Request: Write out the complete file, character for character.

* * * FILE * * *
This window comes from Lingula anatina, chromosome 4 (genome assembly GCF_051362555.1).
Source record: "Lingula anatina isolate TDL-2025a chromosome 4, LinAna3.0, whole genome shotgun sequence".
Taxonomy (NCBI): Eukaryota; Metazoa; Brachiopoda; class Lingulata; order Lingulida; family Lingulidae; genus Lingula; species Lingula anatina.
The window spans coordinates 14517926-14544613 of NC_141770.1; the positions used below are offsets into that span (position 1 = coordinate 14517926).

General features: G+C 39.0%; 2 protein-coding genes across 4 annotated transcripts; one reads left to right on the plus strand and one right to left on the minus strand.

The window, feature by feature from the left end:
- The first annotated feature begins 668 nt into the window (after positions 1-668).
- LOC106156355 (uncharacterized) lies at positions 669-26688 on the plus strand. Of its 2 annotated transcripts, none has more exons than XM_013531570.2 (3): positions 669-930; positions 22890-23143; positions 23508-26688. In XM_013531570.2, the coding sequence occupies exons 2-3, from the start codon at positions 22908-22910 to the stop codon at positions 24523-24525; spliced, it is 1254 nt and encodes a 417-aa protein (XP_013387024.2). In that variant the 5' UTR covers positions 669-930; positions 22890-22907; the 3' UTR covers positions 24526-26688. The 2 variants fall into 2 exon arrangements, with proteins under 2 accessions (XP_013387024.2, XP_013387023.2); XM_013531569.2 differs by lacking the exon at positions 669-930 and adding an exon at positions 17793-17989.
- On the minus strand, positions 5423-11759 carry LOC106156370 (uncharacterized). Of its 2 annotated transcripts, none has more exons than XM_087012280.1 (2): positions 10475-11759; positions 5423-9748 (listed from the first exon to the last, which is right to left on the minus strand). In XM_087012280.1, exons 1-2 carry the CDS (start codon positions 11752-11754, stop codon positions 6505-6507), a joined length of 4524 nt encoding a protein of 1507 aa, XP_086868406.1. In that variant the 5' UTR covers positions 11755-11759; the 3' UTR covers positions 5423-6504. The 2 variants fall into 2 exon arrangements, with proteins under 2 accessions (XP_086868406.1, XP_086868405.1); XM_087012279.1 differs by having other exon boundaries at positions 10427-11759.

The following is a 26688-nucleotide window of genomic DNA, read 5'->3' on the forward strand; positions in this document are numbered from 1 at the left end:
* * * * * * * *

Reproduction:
This window comes from Lingula anatina, chromosome 4 (genome assembly GCF_051362555.1).
Source record: "Lingula anatina isolate TDL-2025a chromosome 4, LinAna3.0, whole genome shotgun sequence".
Taxonomy (NCBI): Eukaryota; Metazoa; Brachiopoda; class Lingulata; order Lingulida; family Lingulidae; genus Lingula; species Lingula anatina.
The window spans coordinates 14517926-14544613 of NC_141770.1; the positions used below are offsets into that span (position 1 = coordinate 14517926).

General features: G+C 39.0%; 2 protein-coding genes across 4 annotated transcripts; one reads left to right on the plus strand and one right to left on the minus strand.

The window, feature by feature from the left end:
- The first annotated feature begins 668 nt into the window (after positions 1-668).
- LOC106156355 (uncharacterized) lies at positions 669-26688 on the plus strand. Of its 2 annotated transcripts, none has more exons than XM_013531570.2 (3): positions 669-930; positions 22890-23143; positions 23508-26688. In XM_013531570.2, the coding sequence occupies exons 2-3, from the start codon at positions 22908-22910 to the stop codon at positions 24523-24525; spliced, it is 1254 nt and encodes a 417-aa protein (XP_013387024.2). In that variant the 5' UTR covers positions 669-930; positions 22890-22907; the 3' UTR covers positions 24526-26688. The 2 variants fall into 2 exon arrangements, with proteins under 2 accessions (XP_013387024.2, XP_013387023.2); XM_013531569.2 differs by lacking the exon at positions 669-930 and adding an exon at positions 17793-17989.
- On the minus strand, positions 5423-11759 carry LOC106156370 (uncharacterized). Of its 2 annotated transcripts, none has more exons than XM_087012280.1 (2): positions 10475-11759; positions 5423-9748 (listed from the first exon to the last, which is right to left on the minus strand). In XM_087012280.1, exons 1-2 carry the CDS (start codon positions 11752-11754, stop codon positions 6505-6507), a joined length of 4524 nt encoding a protein of 1507 aa, XP_086868406.1. In that variant the 5' UTR covers positions 11755-11759; the 3' UTR covers positions 5423-6504. The 2 variants fall into 2 exon arrangements, with proteins under 2 accessions (XP_086868406.1, XP_086868405.1); XM_087012279.1 differs by having other exon boundaries at positions 10427-11759.

The following is a 26688-nucleotide window of genomic DNA, read 5'->3' on the forward strand; positions in this document are numbered from 1 at the left end: